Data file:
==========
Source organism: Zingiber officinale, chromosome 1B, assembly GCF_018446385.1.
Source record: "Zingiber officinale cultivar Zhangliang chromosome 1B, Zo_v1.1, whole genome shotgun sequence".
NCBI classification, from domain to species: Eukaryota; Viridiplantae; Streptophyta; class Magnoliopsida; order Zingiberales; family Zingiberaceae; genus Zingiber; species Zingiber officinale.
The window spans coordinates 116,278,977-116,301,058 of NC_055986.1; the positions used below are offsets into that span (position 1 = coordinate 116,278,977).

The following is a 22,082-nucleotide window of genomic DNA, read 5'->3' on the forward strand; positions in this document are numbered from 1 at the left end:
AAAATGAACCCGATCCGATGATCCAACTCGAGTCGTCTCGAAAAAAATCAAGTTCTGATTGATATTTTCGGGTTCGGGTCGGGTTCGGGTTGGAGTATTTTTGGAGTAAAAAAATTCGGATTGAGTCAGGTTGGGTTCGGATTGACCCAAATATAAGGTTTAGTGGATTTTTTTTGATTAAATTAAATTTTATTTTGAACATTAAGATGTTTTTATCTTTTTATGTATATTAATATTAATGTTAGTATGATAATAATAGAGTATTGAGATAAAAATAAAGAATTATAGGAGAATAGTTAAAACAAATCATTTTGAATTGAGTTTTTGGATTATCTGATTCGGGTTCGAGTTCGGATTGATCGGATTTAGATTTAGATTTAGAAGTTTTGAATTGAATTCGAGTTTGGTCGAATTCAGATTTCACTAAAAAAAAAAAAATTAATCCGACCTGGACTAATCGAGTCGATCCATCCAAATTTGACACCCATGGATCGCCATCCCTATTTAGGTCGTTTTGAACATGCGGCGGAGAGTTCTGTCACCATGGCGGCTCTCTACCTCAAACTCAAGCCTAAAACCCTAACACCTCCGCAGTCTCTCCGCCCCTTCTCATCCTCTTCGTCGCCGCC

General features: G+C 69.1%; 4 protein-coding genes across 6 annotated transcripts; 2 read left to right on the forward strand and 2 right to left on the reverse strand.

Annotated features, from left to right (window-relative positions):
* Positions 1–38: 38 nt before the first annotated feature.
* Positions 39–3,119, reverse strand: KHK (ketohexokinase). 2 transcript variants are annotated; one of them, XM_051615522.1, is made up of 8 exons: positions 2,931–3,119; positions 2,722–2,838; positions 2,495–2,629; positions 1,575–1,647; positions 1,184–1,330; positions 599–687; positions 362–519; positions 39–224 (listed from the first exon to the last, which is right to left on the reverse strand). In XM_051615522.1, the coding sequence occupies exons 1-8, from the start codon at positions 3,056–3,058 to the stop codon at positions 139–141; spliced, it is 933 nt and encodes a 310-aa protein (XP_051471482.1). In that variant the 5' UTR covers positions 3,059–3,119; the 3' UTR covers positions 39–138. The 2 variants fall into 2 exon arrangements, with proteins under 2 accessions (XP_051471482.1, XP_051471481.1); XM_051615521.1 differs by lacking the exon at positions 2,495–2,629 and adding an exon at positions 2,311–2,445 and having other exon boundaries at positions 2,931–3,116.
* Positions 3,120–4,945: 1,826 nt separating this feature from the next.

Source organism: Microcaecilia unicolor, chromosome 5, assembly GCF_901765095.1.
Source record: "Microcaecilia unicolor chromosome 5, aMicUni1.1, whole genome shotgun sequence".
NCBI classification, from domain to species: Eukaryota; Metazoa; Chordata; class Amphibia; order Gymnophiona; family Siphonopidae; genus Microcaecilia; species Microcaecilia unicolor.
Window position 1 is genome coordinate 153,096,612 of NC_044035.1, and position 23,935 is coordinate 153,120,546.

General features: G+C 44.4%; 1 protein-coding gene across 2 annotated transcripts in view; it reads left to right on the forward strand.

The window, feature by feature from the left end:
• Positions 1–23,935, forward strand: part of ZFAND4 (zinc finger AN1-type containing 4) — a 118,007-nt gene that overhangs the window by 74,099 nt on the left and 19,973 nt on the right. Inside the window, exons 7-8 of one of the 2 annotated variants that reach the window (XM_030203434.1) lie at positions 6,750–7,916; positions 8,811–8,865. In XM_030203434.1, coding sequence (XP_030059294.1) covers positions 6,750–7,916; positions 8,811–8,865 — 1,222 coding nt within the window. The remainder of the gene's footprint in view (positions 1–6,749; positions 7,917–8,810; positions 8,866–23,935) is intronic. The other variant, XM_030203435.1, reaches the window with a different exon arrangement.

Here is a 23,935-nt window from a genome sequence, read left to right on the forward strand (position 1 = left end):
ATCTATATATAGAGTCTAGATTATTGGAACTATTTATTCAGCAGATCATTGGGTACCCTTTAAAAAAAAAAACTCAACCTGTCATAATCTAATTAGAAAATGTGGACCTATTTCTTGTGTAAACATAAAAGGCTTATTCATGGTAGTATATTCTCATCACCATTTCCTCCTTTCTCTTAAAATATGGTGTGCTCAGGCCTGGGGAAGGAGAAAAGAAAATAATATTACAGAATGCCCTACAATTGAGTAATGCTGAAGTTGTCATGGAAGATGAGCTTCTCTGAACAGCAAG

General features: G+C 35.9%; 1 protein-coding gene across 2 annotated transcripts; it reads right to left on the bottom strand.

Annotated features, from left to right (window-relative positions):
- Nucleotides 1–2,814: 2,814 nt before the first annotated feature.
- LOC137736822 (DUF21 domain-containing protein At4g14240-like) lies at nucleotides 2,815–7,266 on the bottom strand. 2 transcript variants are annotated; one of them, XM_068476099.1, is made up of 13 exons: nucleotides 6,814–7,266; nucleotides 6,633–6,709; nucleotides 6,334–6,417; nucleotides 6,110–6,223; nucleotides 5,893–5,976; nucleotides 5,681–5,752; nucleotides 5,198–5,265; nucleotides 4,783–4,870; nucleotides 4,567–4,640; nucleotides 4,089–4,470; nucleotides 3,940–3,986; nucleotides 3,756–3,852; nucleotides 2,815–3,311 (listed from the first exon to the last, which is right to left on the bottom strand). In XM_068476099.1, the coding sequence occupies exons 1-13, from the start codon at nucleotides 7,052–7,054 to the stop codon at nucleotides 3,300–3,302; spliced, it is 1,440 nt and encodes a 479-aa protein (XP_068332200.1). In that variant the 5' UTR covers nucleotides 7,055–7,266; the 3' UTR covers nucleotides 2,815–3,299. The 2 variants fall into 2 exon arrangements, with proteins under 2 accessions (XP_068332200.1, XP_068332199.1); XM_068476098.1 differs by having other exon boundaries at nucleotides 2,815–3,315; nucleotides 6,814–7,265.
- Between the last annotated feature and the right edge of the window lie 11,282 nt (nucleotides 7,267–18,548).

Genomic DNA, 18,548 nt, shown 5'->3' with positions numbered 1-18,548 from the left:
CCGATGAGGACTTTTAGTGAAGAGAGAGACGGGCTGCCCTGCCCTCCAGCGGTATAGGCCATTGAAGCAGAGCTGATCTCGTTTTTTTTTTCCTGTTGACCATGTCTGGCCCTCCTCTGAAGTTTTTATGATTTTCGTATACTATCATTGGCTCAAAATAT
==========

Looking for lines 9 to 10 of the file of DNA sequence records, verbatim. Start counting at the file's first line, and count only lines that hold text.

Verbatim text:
* Positions 1–38: 38 nt before the first annotated feature.
* Positions 39–3,119, reverse strand: KHK (ketohexokinase). 2 transcript variants are annotated; one of them, XM_051615522.1, is made up of 8 exons: positions 2,931–3,119; positions 2,722–2,838; positions 2,495–2,629; positions 1,575–1,647; positions 1,184–1,330; positions 599–687; positions 362–519; positions 39–224 (listed from the first exon to the last, which is right to left on the reverse strand). In XM_051615522.1, the coding sequence occupies exons 1-8, from the start codon at positions 3,056–3,058 to the stop codon at positions 139–141; spliced, it is 933 nt and encodes a 310-aa protein (XP_051471482.1). In that variant the 5' UTR covers positions 3,059–3,119; the 3' UTR covers positions 39–138. The 2 variants fall into 2 exon arrangements, with proteins under 2 accessions (XP_051471482.1, XP_051471481.1); XM_051615521.1 differs by lacking the exon at positions 2,495–2,629 and adding an exon at positions 2,311–2,445 and having other exon boundaries at positions 2,931–3,116.